Computational Model Library

Gender differentiation model

Sylvie Huet | Published Mon Apr 20 16:01:40 2020 | Last modified Thu Apr 23 08:12:47 2020

This is a gender differentiation model in terms of reputations, prestige and self-esteem (presented in a paper submitted to Nature Human Behaviour). The model is based on the influence function of the Leviathan model (Deffuant, Carletti, Huet 2013 and Huet and Deffuant 2017) considering two groups.

This agent-based model studies how inequalities can be explained by the difference of open-mindness between two groups of interacting agents. We consider agents having an opinion/esteem about each other and about themselves. During dyadic meetings, agents change their respective opinion about each other and possibly about other agents they gossip about, with a noisy perception of the opinions of their interlocutor. Highly valued agents are more influential in such encounters. We study an heterogeneous population of two different groups: one more open to influence of others, taking less into account their perceived difference of esteem, called L; a second one less prone to it, called S, who designed the credibility they give to others strongly based on how higher or lower valued than themselves they perceive them.

We show that a mixed population always turns in favor to some agents belonging to the group of less open-minded agents S, and harms the other group: (1) the average group self-opinion or reputation of S is always better than the one of L; (2) the higher rank in terms of reputation are more frequently occupied by the S agents while the L agents occupy more the bottom rank; (3) the properties of the dynamics of differentiation between the two groups are similar to the properties of the glass ceiling effect proposed by Cotter et al (2001).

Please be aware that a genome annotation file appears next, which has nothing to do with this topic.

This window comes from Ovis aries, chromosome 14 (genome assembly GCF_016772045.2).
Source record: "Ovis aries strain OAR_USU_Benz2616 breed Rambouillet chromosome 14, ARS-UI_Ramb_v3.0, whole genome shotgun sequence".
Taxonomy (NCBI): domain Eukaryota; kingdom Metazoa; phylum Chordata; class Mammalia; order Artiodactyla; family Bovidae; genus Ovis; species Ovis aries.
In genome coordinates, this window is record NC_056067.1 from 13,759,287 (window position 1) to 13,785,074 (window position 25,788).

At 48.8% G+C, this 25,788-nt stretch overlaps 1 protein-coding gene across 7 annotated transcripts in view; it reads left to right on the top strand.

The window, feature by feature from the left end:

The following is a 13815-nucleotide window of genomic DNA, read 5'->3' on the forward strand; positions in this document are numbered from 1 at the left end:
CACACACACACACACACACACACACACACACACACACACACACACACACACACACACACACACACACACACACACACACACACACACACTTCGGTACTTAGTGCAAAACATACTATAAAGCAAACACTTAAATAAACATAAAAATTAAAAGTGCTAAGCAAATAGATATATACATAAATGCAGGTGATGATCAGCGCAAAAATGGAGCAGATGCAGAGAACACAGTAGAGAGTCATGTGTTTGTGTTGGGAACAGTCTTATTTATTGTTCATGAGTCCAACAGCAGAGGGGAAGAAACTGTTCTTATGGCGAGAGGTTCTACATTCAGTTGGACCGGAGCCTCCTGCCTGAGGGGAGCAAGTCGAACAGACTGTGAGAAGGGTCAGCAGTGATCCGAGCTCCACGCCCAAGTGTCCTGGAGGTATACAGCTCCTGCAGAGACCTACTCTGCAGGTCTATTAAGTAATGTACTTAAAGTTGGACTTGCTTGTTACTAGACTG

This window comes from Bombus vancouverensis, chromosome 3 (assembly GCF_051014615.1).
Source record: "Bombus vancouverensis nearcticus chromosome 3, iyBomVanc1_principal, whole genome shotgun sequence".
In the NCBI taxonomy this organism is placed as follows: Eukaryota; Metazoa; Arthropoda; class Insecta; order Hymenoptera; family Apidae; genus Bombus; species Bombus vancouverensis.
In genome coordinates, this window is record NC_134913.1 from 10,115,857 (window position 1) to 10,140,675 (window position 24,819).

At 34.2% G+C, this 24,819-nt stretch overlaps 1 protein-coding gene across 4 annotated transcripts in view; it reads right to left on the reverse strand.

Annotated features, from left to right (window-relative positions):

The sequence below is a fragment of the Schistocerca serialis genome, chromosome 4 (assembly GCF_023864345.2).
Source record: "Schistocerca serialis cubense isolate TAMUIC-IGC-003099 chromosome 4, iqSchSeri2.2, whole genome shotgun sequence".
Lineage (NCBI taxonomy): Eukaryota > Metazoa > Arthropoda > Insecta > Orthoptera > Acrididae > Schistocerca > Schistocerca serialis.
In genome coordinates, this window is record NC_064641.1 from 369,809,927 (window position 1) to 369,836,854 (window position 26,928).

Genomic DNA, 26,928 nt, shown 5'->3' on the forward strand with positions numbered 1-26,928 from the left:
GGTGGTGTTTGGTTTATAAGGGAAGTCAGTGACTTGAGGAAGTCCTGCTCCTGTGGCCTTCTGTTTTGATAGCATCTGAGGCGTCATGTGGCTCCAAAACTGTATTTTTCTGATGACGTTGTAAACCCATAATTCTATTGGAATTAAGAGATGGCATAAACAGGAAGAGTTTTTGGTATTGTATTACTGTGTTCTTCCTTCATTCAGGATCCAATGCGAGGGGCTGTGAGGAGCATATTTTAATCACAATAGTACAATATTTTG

A test-bed ecological model

Bruce Edmonds | Published Sun May 4 13:22:47 2014 | Last modified Wed May 15 14:18:58 2019

This is a multi-patch meta-population ecological model. It intended as a test-bed in which to test the impact of humans with different kinds of social structure.

Social norms and the dominance of Low-doers

Antonio Franco | Published Wed Jul 13 09:24:37 2016 | Last modified Sun Dec 2 04:25:41 2018

The code for the paper “Social norms and the dominance of Low-doers”

A model on feeding and social interaction behaviour of pigs

Iris J.M.M. Boumans | Published Thu May 4 11:46:38 2017 | Last modified Tue Feb 27 11:12:18 2018

The model simulates interaction between internal physiological factors (e.g. energy balance) and external social factors (e.g. competition level) underlying feeding and social interaction behaviour of commercially group-housed pigs.

Agent-Based Model for the Evolution of Ethnocentrism

Max Hartshorn | Published Sat Mar 24 21:34:18 2012 | Last modified Sat Apr 27 20:18:21 2013

This is an implementation of an agent based model for the evolution of ethnocentrism. While based off a model published by Hammond and Axelrod (2006), the code has been modified to allow for a more fine-grained analysis of evolutionary dynamics.

We used our model to test how different combinations of dominance interactions present in H. saltator could result in linear, despotic, or shared hierarchies.

A-KinGDom simulates the emergence of the social structure in a group of non-human primates. The model includes dominance and affiliative interactions which allow us to define four different attack and affiliative strategies.

Objective of our model is to simulate the emergence and operation of a technological niches (TN) in terms of actors’ interaction. A TN can be conceived as protected socio-economic space where radical innovations are developed and tested

The various technologies used inside a Dutch greenhouse interact in combination with an external climate, resulting in an emergent internal climate, which contributes to the final productivity of the greenhouse. This model examines how differing technology development styles affects the overall ability of a community of growers to approach the theoretical maximum yield.

A preliminary extension of the Hemelrijk 1996 model of reciprocal behavior to include feeding

Sean Barton | Published Mon Dec 13 19:40:05 2010 | Last modified Sat Apr 27 20:18:19 2013

A more complete description of the model can be found in Appendix I as an ODD protocol. This model is an expansion of the Hemelrijk (1996) that was expanded to include a simple food seeking behavior.

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